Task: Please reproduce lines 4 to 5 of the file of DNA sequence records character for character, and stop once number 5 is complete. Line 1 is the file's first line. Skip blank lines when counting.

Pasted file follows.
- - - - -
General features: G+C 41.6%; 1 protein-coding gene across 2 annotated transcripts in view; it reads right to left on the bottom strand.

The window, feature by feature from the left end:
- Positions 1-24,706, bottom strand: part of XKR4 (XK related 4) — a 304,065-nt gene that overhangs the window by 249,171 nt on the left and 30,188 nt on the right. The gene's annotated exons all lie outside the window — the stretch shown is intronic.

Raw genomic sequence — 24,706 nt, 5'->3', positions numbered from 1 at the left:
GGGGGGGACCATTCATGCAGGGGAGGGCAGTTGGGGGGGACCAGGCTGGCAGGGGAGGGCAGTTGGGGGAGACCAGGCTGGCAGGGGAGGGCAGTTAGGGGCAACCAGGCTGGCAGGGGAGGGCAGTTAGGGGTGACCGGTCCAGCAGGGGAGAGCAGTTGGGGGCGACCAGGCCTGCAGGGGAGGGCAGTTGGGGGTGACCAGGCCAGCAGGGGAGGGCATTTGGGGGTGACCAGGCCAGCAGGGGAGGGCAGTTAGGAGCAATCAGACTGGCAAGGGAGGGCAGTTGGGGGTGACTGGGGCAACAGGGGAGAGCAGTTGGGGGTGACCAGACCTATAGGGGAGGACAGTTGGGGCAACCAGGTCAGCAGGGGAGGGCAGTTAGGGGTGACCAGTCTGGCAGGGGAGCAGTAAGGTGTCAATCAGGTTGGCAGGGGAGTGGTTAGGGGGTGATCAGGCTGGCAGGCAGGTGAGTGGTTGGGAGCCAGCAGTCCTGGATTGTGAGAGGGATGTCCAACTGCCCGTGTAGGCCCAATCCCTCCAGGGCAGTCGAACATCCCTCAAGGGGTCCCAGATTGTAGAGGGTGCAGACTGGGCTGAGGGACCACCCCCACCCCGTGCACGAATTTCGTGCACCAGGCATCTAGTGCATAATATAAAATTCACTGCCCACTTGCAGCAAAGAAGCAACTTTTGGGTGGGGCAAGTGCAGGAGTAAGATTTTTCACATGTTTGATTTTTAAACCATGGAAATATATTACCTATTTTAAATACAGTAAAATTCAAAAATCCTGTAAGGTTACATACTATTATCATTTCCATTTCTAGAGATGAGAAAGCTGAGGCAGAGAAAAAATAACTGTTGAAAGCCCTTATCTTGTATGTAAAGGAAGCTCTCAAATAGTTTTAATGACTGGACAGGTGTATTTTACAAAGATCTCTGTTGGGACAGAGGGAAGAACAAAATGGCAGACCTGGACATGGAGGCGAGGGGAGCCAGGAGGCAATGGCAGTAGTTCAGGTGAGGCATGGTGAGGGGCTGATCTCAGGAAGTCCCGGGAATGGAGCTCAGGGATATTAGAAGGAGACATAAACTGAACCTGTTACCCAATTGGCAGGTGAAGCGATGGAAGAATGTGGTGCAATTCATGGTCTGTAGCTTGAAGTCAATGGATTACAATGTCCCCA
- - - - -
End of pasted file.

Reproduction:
Raw genomic sequence — 24,706 nt, 5'->3', positions numbered from 1 at the left:
GGGGGGGACCATTCATGCAGGGGAGGGCAGTTGGGGGGGACCAGGCTGGCAGGGGAGGGCAGTTGGGGGAGACCAGGCTGGCAGGGGAGGGCAGTTAGGGGCAACCAGGCTGGCAGGGGAGGGCAGTTAGGGGTGACCGGTCCAGCAGGGGAGAGCAGTTGGGGGCGACCAGGCCTGCAGGGGAGGGCAGTTGGGGGTGACCAGGCCAGCAGGGGAGGGCATTTGGGGGTGACCAGGCCAGCAGGGGAGGGCAGTTAGGAGCAATCAGACTGGCAAGGGAGGGCAGTTGGGGGTGACTGGGGCAACAGGGGAGAGCAGTTGGGGGTGACCAGACCTATAGGGGAGGACAGTTGGGGCAACCAGGTCAGCAGGGGAGGGCAGTTAGGGGTGACCAGTCTGGCAGGGGAGCAGTAAGGTGTCAATCAGGTTGGCAGGGGAGTGGTTAGGGGGTGATCAGGCTGGCAGGCAGGTGAGTGGTTGGGAGCCAGCAGTCCTGGATTGTGAGAGGGATGTCCAACTGCCCGTGTAGGCCCAATCCCTCCAGGGCAGTCGAACATCCCTCAAGGGGTCCCAGATTGTAGAGGGTGCAGACTGGGCTGAGGGACCACCCCCACCCCGTGCACGAATTTCGTGCACCAGGCATCTAGTGCATAATATAAAATTCACTGCCCACTTGCAGCAAAGAAGCAACTTTTGGGTGGGGCAAGTGCAGGAGTAAGATTTTTCACATGTTTGATTTTTAAACCATGGAAATATATTACCTATTTTAAATACAGTAAAATTCAAAAATCCTGTAAGGTTACATACTATTATCATTTCCATTTCTAGAGATGAGAAAGCTGAGGCAGAGAAAAAATAACTGTTGAAAGCCCTTATCTTGTATGTAAAGGAAGCTCTCAAATAGTTTTAATGACTGGACAGGTGTATTTTACAAAGATCTCTGTTGGGACAGAGGGAAGAACAAAATGGCAGACCTGGACATGGAGGCGAGGGGAGCCAGGAGGCAATGGCAGTAGTTCAGGTGAGGCATGGTGAGGGGCTGATCTCAGGAAGTCCCGGGAATGGAGCTCAGGGATATTAGAAGGAGACATAAACTGAACCTGTTACCCAATTGGCAGGTGAAGCGATGGAAGAATGTGGTGCAATTCATGGTCTGTAGCTTGAAGTCAATGGATTACAATGTCCCCA